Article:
Wow, Baron Hill sounds like a dictator rather than a representative in this little excerpt from a recent town hall meeting.
I don't know why I'm surprised to see this though. After all, I've really seen Hill in action and described the experience in a recent column posted below written prior to Hill scheduling any town hall meetings.
I really, really wish we had videotaped that visit to our booth that I describe below. Maybe he wouldn't even be around to dictate how others should live their lives.
HARBESON: A shout-out to Baron Hill
By now, many of you have probably heard about the town hall meetings being held by members of Congress during this summer recess. Apparently, lots of angry constituents are turning out and some of the meetings have been quite rowdy.
This is nothing new, of course. Angry people show up at political meetings on a regular basis.
What is new is the feeling that this time the amount of people who are frustrated is large enough that their shouts of disagreement appear to be effectively shutting down any opportunity for discussing the health care issue. Now the Democrats are even calling their actions “un-American.”
That’s creating a very uncomfortable situation for those who have yet to hold their traditional town hall meetings, including our local Rep. Baron Hill.
Katie Moreau, Hill’s press secretary, told me it looks like the congressman will not have a traditional town hall meeting because it’s been proven not to work all over the country.
I can’t say I blame Hill. He already knows what he needs to know without enduring an “un-American” town hall meeting. And really this might be best for everyone because he might just end up shouting himself. I know because I’ve seen him do it.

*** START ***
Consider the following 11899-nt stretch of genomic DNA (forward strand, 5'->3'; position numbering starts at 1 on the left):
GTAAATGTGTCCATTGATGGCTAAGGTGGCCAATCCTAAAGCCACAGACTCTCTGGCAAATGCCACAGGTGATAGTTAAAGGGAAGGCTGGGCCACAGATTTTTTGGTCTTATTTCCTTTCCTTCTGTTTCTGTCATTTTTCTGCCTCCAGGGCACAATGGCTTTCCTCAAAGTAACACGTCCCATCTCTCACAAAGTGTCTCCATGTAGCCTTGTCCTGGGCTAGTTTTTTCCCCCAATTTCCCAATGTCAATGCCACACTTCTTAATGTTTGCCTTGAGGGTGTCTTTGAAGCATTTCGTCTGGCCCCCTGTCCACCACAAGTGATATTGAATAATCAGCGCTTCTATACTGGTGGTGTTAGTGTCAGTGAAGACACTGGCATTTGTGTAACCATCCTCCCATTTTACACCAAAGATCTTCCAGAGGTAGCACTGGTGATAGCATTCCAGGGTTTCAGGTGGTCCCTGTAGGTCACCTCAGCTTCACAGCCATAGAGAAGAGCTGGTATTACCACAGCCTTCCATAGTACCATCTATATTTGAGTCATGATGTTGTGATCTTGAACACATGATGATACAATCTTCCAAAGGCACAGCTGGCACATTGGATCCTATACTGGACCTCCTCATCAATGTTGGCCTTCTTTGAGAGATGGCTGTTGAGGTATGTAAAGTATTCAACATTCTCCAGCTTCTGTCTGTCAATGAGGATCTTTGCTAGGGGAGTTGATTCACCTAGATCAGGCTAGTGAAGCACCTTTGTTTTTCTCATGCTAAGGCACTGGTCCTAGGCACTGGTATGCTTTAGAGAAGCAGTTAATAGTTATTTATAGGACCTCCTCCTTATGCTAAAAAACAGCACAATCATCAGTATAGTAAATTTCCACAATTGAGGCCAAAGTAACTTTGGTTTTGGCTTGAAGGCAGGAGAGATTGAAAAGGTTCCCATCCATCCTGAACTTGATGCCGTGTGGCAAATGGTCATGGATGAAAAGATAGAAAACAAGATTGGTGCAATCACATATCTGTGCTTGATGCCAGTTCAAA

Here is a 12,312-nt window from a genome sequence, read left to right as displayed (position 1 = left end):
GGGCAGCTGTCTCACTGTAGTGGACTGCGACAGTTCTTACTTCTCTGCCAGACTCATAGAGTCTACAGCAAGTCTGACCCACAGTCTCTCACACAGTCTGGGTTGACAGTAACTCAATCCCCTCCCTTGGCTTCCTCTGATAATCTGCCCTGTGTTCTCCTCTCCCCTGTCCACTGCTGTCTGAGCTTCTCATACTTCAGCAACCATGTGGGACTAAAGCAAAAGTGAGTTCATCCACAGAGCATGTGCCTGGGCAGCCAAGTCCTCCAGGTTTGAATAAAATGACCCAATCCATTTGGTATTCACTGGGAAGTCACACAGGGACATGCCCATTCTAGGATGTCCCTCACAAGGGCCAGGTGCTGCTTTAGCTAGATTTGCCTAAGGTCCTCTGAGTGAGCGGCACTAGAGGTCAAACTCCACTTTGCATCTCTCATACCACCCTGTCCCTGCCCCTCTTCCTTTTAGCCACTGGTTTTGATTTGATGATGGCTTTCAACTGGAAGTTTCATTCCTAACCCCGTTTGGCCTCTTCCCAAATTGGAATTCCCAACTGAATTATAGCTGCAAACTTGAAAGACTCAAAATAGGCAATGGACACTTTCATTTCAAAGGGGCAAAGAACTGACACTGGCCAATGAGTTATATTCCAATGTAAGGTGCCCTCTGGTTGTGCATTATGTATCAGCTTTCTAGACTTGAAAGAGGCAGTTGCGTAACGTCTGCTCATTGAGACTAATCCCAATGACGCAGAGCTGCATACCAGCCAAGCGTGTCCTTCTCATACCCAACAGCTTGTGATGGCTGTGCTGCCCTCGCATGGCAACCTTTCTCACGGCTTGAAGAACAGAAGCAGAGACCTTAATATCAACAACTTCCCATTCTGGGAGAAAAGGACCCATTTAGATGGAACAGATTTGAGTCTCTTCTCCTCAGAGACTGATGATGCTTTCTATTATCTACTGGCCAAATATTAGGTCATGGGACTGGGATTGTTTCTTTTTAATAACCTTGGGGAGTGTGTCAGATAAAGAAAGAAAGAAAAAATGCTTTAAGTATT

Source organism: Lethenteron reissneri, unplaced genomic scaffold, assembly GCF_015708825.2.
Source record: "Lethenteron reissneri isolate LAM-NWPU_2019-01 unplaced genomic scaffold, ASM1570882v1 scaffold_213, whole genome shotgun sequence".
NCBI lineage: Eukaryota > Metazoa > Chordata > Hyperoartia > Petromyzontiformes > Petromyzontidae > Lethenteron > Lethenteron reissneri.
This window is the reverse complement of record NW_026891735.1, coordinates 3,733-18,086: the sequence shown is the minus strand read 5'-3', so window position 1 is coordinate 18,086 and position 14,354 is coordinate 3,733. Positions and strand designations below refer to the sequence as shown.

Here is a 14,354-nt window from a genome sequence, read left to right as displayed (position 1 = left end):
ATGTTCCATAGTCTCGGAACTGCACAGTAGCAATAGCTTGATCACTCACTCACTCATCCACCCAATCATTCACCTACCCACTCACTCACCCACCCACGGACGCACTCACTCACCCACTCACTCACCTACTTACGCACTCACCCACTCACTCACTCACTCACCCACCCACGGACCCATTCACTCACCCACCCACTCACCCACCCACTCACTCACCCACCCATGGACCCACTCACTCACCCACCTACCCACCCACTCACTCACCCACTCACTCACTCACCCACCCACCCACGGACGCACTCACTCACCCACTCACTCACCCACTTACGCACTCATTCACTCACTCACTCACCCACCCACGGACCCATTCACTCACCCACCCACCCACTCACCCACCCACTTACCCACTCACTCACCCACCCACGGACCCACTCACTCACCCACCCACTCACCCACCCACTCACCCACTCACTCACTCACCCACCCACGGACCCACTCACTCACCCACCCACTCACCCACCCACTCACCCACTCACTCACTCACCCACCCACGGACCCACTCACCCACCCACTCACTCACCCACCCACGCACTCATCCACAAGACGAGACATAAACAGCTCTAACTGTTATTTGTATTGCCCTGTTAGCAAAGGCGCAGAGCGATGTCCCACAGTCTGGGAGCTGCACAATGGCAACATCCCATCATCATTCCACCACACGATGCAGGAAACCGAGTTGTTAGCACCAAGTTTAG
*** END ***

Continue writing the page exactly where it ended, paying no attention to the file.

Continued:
It was almost eight years ago exactly, back when I was helping to start a third party in Clark County. As one of our first public activities, we hosted an information booth at The Steamboat Days Festival in Jeffersonville. We enjoyed pleasant conversations and debates with the people who walked up to our booth throughout the day.
Then I noticed a guy in the crowd wearing a tie. His shirt sleeves were rolled up and he was shaking hands with everyone. Even without seeing any babies, I knew he was a politician and I was right. It was Congressman Hill. When he saw our booth, he immediately marched up with a wide smile on his face.
He said, “Well, if it isn’t the Libertarians! It’s great to see more political action going on down here.” Then he proceeded to vigorously shake our hands and said he was “out getting a feel for the mood of the country.” (This was shortly after the Sept. 11, 2001, attacks.) One of our volunteers shared his mood about our government’s foreign policy.
I didn’t pay too much attention to the two of them at first because I really only go to festivals for the food and was busy eating something bad for me. At some point though, when Hill realized the volunteer didn’t agree with his method of dealing with the issue, Hill wondered aloud what our volunteer had been smoking.
But that insult wasn’t enough. Hill ended by shouting that he “didn’t come down here to argue, he came down here to get the mood of the nation,” and stormed off.
Apparently he only wanted good moods. I didn’t know how to describe it at the time, but now thanks to Pelosi, I know I should call his action “un-American.”
I tell this story to point out that Congressman Hill understands how easy it is to respond by shouting when you get frustrated. So Congressman Hill, if you do end up not having your traditional town hall meetings, you’d better do something so people who are upset about your approval of more government control of health care feel like they are being heard.
If you don’t, you’re going to have to deal with a large group of people who are in a really, really bad mood. And you won’t be able to just shout at them and storm off in your own righteous anger this time around.
Sellersburg resident Debbie Harbeson admits that politicians often make her want to kick up her heels and shout.